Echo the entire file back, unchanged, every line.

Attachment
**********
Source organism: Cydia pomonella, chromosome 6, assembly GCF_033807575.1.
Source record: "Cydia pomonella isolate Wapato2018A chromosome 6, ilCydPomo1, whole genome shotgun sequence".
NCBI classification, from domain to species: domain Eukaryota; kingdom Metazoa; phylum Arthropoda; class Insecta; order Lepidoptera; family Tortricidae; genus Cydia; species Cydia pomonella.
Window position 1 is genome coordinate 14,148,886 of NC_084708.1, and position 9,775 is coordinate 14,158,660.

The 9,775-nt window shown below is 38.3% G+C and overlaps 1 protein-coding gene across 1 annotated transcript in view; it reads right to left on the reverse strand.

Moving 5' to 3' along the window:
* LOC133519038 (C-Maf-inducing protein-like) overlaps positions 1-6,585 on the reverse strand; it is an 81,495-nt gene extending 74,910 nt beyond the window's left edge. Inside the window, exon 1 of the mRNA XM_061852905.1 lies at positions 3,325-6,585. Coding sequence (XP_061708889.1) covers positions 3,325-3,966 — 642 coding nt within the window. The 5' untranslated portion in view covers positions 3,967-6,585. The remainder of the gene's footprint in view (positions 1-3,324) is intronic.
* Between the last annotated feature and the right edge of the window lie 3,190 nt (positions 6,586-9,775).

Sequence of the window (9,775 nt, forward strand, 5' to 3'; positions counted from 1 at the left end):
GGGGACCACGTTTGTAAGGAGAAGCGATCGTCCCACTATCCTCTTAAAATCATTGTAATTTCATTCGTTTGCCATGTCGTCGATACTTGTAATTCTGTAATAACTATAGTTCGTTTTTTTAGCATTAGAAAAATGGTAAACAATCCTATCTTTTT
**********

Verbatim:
Source organism: Cydia pomonella, chromosome 6, assembly GCF_033807575.1.
Source record: "Cydia pomonella isolate Wapato2018A chromosome 6, ilCydPomo1, whole genome shotgun sequence".
NCBI classification, from domain to species: domain Eukaryota; kingdom Metazoa; phylum Arthropoda; class Insecta; order Lepidoptera; family Tortricidae; genus Cydia; species Cydia pomonella.
Window position 1 is genome coordinate 14,148,886 of NC_084708.1, and position 9,775 is coordinate 14,158,660.

The 9,775-nt window shown below is 38.3% G+C and overlaps 1 protein-coding gene across 1 annotated transcript in view; it reads right to left on the reverse strand.

Moving 5' to 3' along the window:
* LOC133519038 (C-Maf-inducing protein-like) overlaps positions 1-6,585 on the reverse strand; it is an 81,495-nt gene extending 74,910 nt beyond the window's left edge. Inside the window, exon 1 of the mRNA XM_061852905.1 lies at positions 3,325-6,585. Coding sequence (XP_061708889.1) covers positions 3,325-3,966 — 642 coding nt within the window. The 5' untranslated portion in view covers positions 3,967-6,585. The remainder of the gene's footprint in view (positions 1-3,324) is intronic.
* Between the last annotated feature and the right edge of the window lie 3,190 nt (positions 6,586-9,775).

Sequence of the window (9,775 nt, forward strand, 5' to 3'; positions counted from 1 at the left end):
GGGGACCACGTTTGTAAGGAGAAGCGATCGTCCCACTATCCTCTTAAAATCATTGTAATTTCATTCGTTTGCCATGTCGTCGATACTTGTAATTCTGTAATAACTATAGTTCGTTTTTTTAGCATTAGAAAAATGGTAAACAATCCTATCTTTTT